Elk County Recycling: From service to business

Photo by Yelena Kisler – A part-time staff member sweeps the floor at the end of his long shift in the recycling center. The stacks of compacted recyclables along the wall get stored there until the center accumulates enough to send the shipment out to a processing facility.Photo by Yelena Kisler – Bekki Titchner and Dave Stubber check out the flames inside the Elk County Recycling Center's high power wood stove. The stove, which burns wood chips, heats the entire facility.
Yelena Kisler
Staff Writer

It is no doubt that the Elk County Recycling Center offers a valuable service to the community, but few realize how far this program has come since its humble beginnings at the Stackpole Complex.

The move to their current Washington Street facility has created new challenges that thanks to foresight, dedication and community support, the staff are overcoming them one at a time.

"The first year we operated, calendar year 2011, we processed 127 tons of material, and we thought that was a lot. This year we're probably going to hit 1,000 tons," said Recycling/Solid Waste Coordinator Bekki Titchner. "And we really, we don't have much more staff than we did back then."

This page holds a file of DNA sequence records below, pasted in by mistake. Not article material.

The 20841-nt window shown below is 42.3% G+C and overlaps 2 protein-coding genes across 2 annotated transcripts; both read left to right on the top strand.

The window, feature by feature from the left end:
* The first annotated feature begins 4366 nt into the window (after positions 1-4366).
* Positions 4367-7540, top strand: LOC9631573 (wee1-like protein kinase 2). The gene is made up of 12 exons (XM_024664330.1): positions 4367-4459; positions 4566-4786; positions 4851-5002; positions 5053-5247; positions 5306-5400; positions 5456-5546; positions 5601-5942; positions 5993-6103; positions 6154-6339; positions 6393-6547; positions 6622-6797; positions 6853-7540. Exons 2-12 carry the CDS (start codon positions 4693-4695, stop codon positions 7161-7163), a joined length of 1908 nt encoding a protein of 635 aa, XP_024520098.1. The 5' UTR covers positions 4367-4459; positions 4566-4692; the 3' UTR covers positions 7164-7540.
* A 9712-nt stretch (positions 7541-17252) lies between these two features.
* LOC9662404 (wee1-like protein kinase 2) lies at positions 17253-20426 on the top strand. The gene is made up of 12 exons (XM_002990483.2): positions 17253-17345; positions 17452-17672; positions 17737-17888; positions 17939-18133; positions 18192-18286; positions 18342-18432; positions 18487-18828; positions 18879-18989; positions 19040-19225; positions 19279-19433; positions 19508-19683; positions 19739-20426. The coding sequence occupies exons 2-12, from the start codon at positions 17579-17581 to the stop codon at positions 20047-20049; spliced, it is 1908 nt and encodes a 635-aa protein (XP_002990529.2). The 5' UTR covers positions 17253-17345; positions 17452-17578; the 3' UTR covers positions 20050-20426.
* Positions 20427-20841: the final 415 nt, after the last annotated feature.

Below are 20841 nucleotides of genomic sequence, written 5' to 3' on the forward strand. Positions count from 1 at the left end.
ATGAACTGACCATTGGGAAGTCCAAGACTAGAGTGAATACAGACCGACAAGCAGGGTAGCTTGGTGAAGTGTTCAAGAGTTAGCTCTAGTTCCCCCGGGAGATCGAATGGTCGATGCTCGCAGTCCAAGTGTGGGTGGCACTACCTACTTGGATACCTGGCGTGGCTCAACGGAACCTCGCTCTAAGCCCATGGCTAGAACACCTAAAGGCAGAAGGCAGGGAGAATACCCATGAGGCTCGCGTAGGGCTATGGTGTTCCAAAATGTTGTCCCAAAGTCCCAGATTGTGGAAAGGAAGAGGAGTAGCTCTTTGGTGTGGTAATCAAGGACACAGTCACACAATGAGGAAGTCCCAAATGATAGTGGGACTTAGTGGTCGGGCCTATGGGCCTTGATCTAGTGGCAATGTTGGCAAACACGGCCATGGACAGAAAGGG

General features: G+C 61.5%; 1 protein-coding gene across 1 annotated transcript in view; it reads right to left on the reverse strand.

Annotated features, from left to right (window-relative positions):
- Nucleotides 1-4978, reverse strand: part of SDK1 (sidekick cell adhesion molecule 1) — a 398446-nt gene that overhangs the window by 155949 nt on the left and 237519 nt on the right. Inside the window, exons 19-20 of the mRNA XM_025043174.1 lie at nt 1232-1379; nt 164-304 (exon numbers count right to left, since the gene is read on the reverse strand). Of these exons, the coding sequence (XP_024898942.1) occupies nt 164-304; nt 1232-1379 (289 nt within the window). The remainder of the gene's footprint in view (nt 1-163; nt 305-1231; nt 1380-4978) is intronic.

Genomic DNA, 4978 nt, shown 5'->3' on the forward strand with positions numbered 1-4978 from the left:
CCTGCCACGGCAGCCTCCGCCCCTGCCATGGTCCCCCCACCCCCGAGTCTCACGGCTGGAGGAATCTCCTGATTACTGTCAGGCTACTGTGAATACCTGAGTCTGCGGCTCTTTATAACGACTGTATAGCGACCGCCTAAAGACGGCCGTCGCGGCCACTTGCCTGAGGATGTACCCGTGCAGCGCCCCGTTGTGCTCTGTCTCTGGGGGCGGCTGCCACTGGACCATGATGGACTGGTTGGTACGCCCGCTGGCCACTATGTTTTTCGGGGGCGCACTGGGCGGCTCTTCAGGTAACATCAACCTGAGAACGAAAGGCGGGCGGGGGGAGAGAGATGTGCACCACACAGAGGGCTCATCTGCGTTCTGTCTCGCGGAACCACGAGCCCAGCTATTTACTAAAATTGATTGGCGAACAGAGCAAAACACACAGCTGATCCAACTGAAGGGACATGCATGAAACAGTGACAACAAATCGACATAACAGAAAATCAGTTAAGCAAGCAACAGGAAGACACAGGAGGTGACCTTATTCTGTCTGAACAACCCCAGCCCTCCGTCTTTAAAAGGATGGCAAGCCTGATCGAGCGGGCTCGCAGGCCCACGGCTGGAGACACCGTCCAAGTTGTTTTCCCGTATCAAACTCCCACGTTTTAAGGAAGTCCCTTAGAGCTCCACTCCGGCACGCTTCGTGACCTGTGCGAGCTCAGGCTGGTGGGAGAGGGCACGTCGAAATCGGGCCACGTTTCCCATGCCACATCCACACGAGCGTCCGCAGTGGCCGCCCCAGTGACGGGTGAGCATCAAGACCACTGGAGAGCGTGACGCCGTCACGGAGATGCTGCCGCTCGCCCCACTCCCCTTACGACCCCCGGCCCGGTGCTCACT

Daily Operations

On days the center is open, like Mondays, Wednesdays and Fridays, Solid Waste Enforcement Officer Dave Stubber usually starts at 7 a.m. with the full-time staff and volunteers joining him by 10 when the Center opens to the public.

That’s when the public comes with their recycling, and the volunteers and staff unload their cars. That appears to go almost nonstop throughout the day, with the automatic doors opening and closing to see yet another car lined up to drop off their goods.

“We do get some business deliveries on those days, so that means that either Dave or one of the volunteers that is certified in driving the forklift will unload the commercial recycling,” said Titchner. “From ten until two, it's usually been really busy on those days.”

However the majority of the commercial deliveries come in on Tuesdays or Thursdays.

"We try to steer [businesses] towards the days we're not open [to the public],” said Stubber. "It doesn't always work."

The two part time employees, Dave Kerner and Tom Meyer, “they just work continuously," said Titcher, "from the moment they come in at 7 a.m. ‘till the time they leave at two. There's that much material to go though." But this is a good problem and the upgrades that the Washington Street facility has does allow the Center staff to reach plateaus in terms of handling the materials.